Asset markets allow people to change their pattern of consumption over time. Consider, for example, two people A and B who have different endowments of wealth. A might have $100 today and nothing tomorrow, while B might have $100 tomorrow and nothing today. It might well happen that each would rather have $50 today and $50 tomorrow. But they can reach this pattern of consumption simply by trading: A gives B $50 today, and B gives A $50 tomorrow.
In this particular case, the interest rate is zero: A lends B $50 and only gets $50 in return the next day. If people have convex preferences over consumption today and tomorrow, they would like to smooth their consumption over time, rather than consume everything in one period, even if the interest rate were zero.
We can repeat the same kind of story for other patterns of asset endowments. One individual might have an endowment that provides a steady stream of payments and prefer to have a lump sum, while another might have a lump sum and prefer a steady stream. For example, a twenty-year-old individual might want to have a lump sum of money now to buy a house, while a sixty-year-old might want to have a steady stream of money to finance his retirement. It is clear that both of these individuals could gain by trading their endowments with each other.
In a modern economy financial institutions exist to facilitate these trades. In the case described above, the sixty-year-old can put his lump sum of money in the bank, and the bank can then lend it to the twenty-year-old.
1 See Louis Uchitelle, "Russians Line Up for Gas as Refineries Sit on Cheap Oil," New
York Times, July 12, 1992, page 4.
The twenty-year-old then makes mortgage payments to the bank, which are, in turn, transferred to the sixty-year-old as interest payments. Of course, the bank takes its cut for arranging the trade, but if the banking industry is sufficiently competitive, this cut should end up pretty close to the actual costs of doing business.
Banks aren't the only kind of financial institution that allow one to reallocate consumption over time. Another important example is the stock market. Suppose that an entrepreneur starts a company that becomes successful. In order to start the company, the entrepreneur probably had some financial backers who put up money to help him get started—to pay the bills until the revenues started rolling in. Once the company has been established, the owners of the company have a claim to the profits that the company will generate in the future: they have a claim to a stream of payments.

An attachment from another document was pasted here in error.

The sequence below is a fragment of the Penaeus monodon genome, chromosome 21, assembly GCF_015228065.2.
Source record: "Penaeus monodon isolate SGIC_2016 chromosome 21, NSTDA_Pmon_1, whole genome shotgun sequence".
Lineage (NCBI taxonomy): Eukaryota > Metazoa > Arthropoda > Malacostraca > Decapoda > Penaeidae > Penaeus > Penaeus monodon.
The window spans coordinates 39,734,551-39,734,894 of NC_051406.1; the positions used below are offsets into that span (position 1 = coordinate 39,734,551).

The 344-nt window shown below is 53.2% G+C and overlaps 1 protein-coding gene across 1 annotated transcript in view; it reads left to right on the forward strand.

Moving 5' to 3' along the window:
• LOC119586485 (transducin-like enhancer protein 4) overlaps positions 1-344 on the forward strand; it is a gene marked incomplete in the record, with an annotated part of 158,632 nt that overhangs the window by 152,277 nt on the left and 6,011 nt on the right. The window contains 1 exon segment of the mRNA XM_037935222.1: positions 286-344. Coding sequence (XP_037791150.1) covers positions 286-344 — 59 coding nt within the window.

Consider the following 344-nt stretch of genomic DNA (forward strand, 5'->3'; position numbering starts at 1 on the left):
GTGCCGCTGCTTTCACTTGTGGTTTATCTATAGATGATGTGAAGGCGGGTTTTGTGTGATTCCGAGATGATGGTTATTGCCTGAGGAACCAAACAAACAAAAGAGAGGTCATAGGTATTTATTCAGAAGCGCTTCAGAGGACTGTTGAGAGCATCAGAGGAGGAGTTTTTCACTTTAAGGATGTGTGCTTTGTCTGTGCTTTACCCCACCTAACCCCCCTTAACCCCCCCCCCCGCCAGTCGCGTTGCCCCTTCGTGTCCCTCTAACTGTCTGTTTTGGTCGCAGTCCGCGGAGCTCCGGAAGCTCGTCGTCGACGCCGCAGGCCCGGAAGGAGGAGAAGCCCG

But it may well be that they prefer a lump-sum reward for their efforts now. In this case, the owners can decide to sell the firm to other people via the stock market. They issue shares in the company that entitle the shareholders to a cut of the future profits of the firm in exchange for a lump-sum payment now. People who want to purchase part of the stream of profits of the firm pay the original owners for these shares. In this way, both sides of the market can reallocate their wealth over time.
There are a variety of other institutions and markets that help facilitate intertemporal trade. But what happens when the buyers and sellers aren't evenly matched? What happens if more people want to sell consumption tomorrow than want to buy it? Just as in any market, if the supply of something exceeds the demand, the price will fall. In this case, the price of consumption tomorrow will fall. We saw earlier that the price of consumption tomorrow was given by
so this means that the interest rate must rise. The increase in the interest rate induces people to save more and to demand less consumption now, and thus tends to equate demand and supply.
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